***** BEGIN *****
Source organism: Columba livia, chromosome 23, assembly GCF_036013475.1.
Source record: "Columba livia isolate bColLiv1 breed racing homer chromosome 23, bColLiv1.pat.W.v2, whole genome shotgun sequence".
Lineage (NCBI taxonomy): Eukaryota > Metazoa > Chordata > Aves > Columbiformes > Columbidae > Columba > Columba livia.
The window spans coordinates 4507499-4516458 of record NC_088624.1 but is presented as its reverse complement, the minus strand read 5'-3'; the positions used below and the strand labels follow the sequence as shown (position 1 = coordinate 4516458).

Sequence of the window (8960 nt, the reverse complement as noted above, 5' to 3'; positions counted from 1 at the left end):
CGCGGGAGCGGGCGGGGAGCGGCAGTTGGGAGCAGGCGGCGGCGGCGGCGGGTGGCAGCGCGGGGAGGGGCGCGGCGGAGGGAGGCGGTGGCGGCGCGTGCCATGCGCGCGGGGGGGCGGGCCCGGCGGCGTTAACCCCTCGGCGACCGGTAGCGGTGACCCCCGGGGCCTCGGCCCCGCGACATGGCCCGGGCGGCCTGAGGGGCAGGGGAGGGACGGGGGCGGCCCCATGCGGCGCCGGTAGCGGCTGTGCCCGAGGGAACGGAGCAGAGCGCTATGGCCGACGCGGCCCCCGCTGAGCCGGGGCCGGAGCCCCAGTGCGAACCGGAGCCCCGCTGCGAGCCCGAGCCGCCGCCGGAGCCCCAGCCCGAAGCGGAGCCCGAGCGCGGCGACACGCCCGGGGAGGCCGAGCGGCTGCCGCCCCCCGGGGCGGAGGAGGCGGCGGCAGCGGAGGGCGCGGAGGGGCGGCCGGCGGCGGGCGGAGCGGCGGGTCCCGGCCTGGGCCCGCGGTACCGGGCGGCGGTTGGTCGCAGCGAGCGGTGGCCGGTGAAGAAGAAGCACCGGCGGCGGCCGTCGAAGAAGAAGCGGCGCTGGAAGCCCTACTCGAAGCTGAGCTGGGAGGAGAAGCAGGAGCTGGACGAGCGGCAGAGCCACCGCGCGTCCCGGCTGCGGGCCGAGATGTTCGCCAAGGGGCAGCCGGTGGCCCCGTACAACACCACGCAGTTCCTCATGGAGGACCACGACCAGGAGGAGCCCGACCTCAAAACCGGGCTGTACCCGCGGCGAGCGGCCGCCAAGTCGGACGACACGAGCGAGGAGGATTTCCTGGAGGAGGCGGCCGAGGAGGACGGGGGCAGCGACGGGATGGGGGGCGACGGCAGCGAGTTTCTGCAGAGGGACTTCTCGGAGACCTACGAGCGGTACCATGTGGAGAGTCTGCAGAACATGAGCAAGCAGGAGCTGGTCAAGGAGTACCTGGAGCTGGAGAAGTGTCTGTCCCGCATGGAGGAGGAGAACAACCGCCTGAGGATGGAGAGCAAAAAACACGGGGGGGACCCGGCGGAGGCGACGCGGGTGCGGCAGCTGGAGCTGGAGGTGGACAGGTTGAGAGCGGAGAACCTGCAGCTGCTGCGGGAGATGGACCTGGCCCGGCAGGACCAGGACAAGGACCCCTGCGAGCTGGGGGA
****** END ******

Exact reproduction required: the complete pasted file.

Source organism: Columba livia, chromosome 23, assembly GCF_036013475.1.
Source record: "Columba livia isolate bColLiv1 breed racing homer chromosome 23, bColLiv1.pat.W.v2, whole genome shotgun sequence".
Lineage (NCBI taxonomy): Eukaryota > Metazoa > Chordata > Aves > Columbiformes > Columbidae > Columba > Columba livia.
The window spans coordinates 4507499-4516458 of record NC_088624.1 but is presented as its reverse complement, the minus strand read 5'-3'; the positions used below and the strand labels follow the sequence as shown (position 1 = coordinate 4516458).

Sequence of the window (8960 nt, the reverse complement as noted above, 5' to 3'; positions counted from 1 at the left end):
CGCGGGAGCGGGCGGGGAGCGGCAGTTGGGAGCAGGCGGCGGCGGCGGCGGGTGGCAGCGCGGGGAGGGGCGCGGCGGAGGGAGGCGGTGGCGGCGCGTGCCATGCGCGCGGGGGGGCGGGCCCGGCGGCGTTAACCCCTCGGCGACCGGTAGCGGTGACCCCCGGGGCCTCGGCCCCGCGACATGGCCCGGGCGGCCTGAGGGGCAGGGGAGGGACGGGGGCGGCCCCATGCGGCGCCGGTAGCGGCTGTGCCCGAGGGAACGGAGCAGAGCGCTATGGCCGACGCGGCCCCCGCTGAGCCGGGGCCGGAGCCCCAGTGCGAACCGGAGCCCCGCTGCGAGCCCGAGCCGCCGCCGGAGCCCCAGCCCGAAGCGGAGCCCGAGCGCGGCGACACGCCCGGGGAGGCCGAGCGGCTGCCGCCCCCCGGGGCGGAGGAGGCGGCGGCAGCGGAGGGCGCGGAGGGGCGGCCGGCGGCGGGCGGAGCGGCGGGTCCCGGCCTGGGCCCGCGGTACCGGGCGGCGGTTGGTCGCAGCGAGCGGTGGCCGGTGAAGAAGAAGCACCGGCGGCGGCCGTCGAAGAAGAAGCGGCGCTGGAAGCCCTACTCGAAGCTGAGCTGGGAGGAGAAGCAGGAGCTGGACGAGCGGCAGAGCCACCGCGCGTCCCGGCTGCGGGCCGAGATGTTCGCCAAGGGGCAGCCGGTGGCCCCGTACAACACCACGCAGTTCCTCATGGAGGACCACGACCAGGAGGAGCCCGACCTCAAAACCGGGCTGTACCCGCGGCGAGCGGCCGCCAAGTCGGACGACACGAGCGAGGAGGATTTCCTGGAGGAGGCGGCCGAGGAGGACGGGGGCAGCGACGGGATGGGGGGCGACGGCAGCGAGTTTCTGCAGAGGGACTTCTCGGAGACCTACGAGCGGTACCATGTGGAGAGTCTGCAGAACATGAGCAAGCAGGAGCTGGTCAAGGAGTACCTGGAGCTGGAGAAGTGTCTGTCCCGCATGGAGGAGGAGAACAACCGCCTGAGGATGGAGAGCAAAAAACACGGGGGGGACCCGGCGGAGGCGACGCGGGTGCGGCAGCTGGAGCTGGAGGTGGACAGGTTGAGAGCGGAGAACCTGCAGCTGCTGCGGGAGATGGACCTGGCCCGGCAGGACCAGGACAAGGACCCCTGCGAGCTGGGGGA